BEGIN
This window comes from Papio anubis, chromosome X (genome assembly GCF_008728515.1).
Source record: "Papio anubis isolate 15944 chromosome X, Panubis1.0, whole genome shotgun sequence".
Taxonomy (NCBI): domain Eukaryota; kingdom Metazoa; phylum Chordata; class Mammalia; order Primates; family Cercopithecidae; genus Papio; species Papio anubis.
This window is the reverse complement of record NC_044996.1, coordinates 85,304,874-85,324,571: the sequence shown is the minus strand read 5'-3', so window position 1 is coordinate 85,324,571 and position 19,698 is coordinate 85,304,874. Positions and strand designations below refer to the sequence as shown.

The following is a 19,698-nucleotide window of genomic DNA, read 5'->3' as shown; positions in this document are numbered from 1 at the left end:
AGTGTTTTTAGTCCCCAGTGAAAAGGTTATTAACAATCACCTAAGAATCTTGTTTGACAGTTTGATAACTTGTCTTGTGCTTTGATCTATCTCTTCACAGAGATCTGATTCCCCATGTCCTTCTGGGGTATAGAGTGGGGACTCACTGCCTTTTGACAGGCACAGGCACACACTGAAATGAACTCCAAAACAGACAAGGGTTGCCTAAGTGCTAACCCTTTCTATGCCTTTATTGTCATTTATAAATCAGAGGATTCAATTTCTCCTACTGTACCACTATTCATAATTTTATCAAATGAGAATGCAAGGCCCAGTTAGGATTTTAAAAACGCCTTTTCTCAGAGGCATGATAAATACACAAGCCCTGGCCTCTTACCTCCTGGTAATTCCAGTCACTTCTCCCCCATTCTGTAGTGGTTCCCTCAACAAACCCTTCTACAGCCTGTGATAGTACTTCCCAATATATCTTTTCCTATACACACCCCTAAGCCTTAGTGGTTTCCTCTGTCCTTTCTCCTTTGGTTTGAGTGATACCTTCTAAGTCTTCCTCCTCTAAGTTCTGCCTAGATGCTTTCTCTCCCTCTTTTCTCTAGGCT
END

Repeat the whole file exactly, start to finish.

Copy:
This window comes from Papio anubis, chromosome X (genome assembly GCF_008728515.1).
Source record: "Papio anubis isolate 15944 chromosome X, Panubis1.0, whole genome shotgun sequence".
Taxonomy (NCBI): domain Eukaryota; kingdom Metazoa; phylum Chordata; class Mammalia; order Primates; family Cercopithecidae; genus Papio; species Papio anubis.
This window is the reverse complement of record NC_044996.1, coordinates 85,304,874-85,324,571: the sequence shown is the minus strand read 5'-3', so window position 1 is coordinate 85,324,571 and position 19,698 is coordinate 85,304,874. Positions and strand designations below refer to the sequence as shown.

The following is a 19,698-nucleotide window of genomic DNA, read 5'->3' as shown; positions in this document are numbered from 1 at the left end:
AGTGTTTTTAGTCCCCAGTGAAAAGGTTATTAACAATCACCTAAGAATCTTGTTTGACAGTTTGATAACTTGTCTTGTGCTTTGATCTATCTCTTCACAGAGATCTGATTCCCCATGTCCTTCTGGGGTATAGAGTGGGGACTCACTGCCTTTTGACAGGCACAGGCACACACTGAAATGAACTCCAAAACAGACAAGGGTTGCCTAAGTGCTAACCCTTTCTATGCCTTTATTGTCATTTATAAATCAGAGGATTCAATTTCTCCTACTGTACCACTATTCATAATTTTATCAAATGAGAATGCAAGGCCCAGTTAGGATTTTAAAAACGCCTTTTCTCAGAGGCATGATAAATACACAAGCCCTGGCCTCTTACCTCCTGGTAATTCCAGTCACTTCTCCCCCATTCTGTAGTGGTTCCCTCAACAAACCCTTCTACAGCCTGTGATAGTACTTCCCAATATATCTTTTCCTATACACACCCCTAAGCCTTAGTGGTTTCCTCTGTCCTTTCTCCTTTGGTTTGAGTGATACCTTCTAAGTCTTCCTCCTCTAAGTTCTGCCTAGATGCTTTCTCTCCCTCTTTTCTCTAGGCT